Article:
Medical history

To help diagnose the cause of your symptoms, your doctor will take a detailed medical history, including your symptoms and past injuries, and ask questions about your overall health.

Physical examination

Your doctor will perform a physical examination to assess your strength, sensation and reflexes.

Imaging tests

X-rays

X-rays can be used to show any bone-related causes of spinal stenosis, such as osteoarthritis and bone spurs.

Computerised tomography (CT)

CT scans can provide detailed images of the spinal column to help better diagnose bone-related causes.

Magnetic resonance imaging (MRI)

MRI scans can be used to detect injury or disease of the soft tissue, such as disc herniation and tumours of the spine.

Bone scan

Bone scans can be useful in detecting fractures, infection or arthritis, but because they cannot differentiate between disorders, they are most commonly used alongside other imaging tests.

Bone scans

A nuclear scan used to detect abnormalities in the bone caused by cancer, arthritis, infection or injury.

Disc

Intervertebral discs - layers of cartilaginous material that act as cushions between the vertebrae and the joints in the spine, enabling the spine to bend and twist.

Fractures

A complete or incomplete break in a bone.

X-rays

A scan that uses ionising radiation beams to create an image of the body’s internal structures.

Spinal column

The bony structure that comprises the individual vertebrae that enclose and protect the spinal cord and nerves located in the middle.

Herniation

Abnormal protrusion of tissue through an opening.

Bone spurs

An abnormal growth extending from a bone such as a heel or knee.

Types of treatment

Non-surgical

Exercise

Exercise can be used to build up strength in the muscles of your arms and legs. Exercise can improve your balance, ability to walk, bend, move about and control pain.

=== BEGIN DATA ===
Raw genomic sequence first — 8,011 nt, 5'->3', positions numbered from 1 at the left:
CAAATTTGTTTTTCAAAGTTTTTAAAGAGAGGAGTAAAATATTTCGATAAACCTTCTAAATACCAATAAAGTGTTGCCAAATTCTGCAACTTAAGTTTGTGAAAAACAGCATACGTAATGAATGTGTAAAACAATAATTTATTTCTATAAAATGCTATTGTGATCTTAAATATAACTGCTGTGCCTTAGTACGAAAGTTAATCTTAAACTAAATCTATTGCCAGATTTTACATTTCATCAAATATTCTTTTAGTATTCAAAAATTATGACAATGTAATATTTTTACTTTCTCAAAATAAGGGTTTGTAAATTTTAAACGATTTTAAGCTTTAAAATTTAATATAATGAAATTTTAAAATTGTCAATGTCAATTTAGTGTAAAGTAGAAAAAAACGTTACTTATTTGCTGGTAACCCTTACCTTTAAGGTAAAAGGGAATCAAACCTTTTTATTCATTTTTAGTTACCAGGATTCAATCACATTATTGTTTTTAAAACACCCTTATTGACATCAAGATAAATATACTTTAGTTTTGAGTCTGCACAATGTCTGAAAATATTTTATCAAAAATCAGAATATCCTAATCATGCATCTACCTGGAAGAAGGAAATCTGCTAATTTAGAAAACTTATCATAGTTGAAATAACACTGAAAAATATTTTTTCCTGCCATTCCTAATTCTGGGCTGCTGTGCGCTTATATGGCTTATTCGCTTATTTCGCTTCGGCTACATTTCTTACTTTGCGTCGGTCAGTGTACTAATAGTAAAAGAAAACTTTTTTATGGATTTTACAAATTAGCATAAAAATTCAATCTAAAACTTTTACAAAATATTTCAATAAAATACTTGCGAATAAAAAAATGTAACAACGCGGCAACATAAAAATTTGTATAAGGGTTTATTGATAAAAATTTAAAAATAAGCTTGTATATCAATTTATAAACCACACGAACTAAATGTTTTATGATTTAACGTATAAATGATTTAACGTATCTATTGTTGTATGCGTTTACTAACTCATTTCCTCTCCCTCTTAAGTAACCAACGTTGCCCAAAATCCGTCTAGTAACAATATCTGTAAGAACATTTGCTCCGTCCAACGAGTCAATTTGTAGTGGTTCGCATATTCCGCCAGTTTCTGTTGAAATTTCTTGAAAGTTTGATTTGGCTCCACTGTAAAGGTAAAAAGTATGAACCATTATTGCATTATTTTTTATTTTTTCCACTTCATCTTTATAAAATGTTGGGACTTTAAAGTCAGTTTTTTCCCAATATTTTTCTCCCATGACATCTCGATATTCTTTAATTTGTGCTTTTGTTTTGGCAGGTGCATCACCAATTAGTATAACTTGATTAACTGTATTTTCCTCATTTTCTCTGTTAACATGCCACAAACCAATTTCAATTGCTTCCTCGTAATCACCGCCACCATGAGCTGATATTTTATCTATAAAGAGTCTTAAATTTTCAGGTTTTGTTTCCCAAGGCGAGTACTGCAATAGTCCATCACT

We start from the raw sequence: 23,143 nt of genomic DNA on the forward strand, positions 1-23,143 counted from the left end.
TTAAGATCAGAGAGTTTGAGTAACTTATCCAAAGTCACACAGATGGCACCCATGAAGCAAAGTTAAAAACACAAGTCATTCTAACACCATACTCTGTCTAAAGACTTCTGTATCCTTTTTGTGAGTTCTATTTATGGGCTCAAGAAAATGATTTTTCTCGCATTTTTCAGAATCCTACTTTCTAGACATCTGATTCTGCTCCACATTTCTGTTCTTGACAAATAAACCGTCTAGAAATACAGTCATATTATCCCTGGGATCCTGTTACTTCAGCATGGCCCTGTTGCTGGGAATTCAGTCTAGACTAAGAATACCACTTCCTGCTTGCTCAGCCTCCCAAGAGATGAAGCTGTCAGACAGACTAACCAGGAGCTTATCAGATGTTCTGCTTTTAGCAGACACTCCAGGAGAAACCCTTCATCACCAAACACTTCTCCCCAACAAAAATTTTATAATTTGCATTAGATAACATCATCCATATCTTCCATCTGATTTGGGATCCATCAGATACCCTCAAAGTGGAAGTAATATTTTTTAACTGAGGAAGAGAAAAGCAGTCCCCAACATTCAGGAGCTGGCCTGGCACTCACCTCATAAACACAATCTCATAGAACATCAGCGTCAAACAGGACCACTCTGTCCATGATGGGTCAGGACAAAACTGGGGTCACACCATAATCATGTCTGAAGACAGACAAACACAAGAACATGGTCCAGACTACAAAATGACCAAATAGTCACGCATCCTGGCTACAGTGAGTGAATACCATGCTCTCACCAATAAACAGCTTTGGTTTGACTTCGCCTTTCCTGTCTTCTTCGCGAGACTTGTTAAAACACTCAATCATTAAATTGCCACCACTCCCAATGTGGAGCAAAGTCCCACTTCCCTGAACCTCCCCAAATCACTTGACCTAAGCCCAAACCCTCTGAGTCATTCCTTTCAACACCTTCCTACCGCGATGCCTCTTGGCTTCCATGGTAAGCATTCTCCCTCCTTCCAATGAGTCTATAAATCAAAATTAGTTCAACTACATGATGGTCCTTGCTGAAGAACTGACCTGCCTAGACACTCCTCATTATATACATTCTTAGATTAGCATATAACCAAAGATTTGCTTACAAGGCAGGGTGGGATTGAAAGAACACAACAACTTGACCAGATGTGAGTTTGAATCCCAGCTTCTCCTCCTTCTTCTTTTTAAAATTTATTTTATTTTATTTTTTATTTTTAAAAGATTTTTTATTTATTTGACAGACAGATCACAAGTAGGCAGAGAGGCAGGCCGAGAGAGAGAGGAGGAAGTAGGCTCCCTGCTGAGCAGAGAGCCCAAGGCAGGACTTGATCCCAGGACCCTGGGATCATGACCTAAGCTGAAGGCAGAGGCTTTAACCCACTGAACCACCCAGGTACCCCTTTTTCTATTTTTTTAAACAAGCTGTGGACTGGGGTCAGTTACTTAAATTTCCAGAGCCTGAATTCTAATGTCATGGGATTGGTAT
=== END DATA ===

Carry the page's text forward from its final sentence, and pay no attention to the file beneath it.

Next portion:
Medications

Over-the-counter medications, such as paracetamol and ibuprofen, may provide relief from pain. Some people may be prescribed specific medication to ease muscular spasms.

Corticosteroid injection

Corticosteroids may be injected directly into the affected area around the spinal cord to provide temporary, or sometimes permanent, pain relief. These injections are not for regular use and are generally limited to only a few times each year.

Acupuncture

Acupuncture may prove effective in treating symptoms of mild to moderate cases of lumbar stenosis.

Surgery

When non-surgical treatment has not provided effective relief from symptoms, surgical treatment may be an option for some people. There are different procedures that can be used to alleviate the symptoms, including:

  • Decompression laminectomy - to remove the bony spurs in the spinal canal and free up space for the nerves and spinal cord, or;
  • Spinal fusion - in which additional bone is used to fuse two vertebrae together, which stops movement at the painful segment.

Surgical risks may include blood clots, infection, failure to provide relief and nerve injury.

Acupuncture

A form of complementary therapy that involves fine sterilised needles being inserted into the skin at specific points to treat medical conditions.

Lumbar

Sometimes referred to as the lower spine, but is also the abdominal section of the torso, located between the diaphragm and pelvis.

Nerves

One or more fibres that transmit signals of sensation and motion between the brain or spinal cord and other parts of the body.

Spinal cord

A bundle of nerve tissue that runs from the brain through the spinal column and connects the brain to the body, transmitting sensory and motor signals.

Clots

The thickened or solid mass formed from a liquid, such as blood. Blood clots normally form at an injury site to prevent further blood loss.

Spinal canal

The cavity running through the middle of each vertabrae of the spine that contains the spinal cord.

Potential complications

Severe cases of spinal stenosis may lead to chronic pain, paralysis, or faecal and urinary incontinence, which can be disruptive to normal life.

Paralysis

An inability to move or feel; a loss of muscle function or sensation.

Prognosis

For most people, there is good relief from symptoms without surgery. However, for others, non-surgical treatment may prove ineffective and surgery will be a good option.

Prevention

You may be able to lower the likelihood of spinal stenosis by:

  • Keeping your back healthy by engaging in regular exercise;
  • Maintaining a healthy weight;
  • Having good posture, and;
  • Not smoking.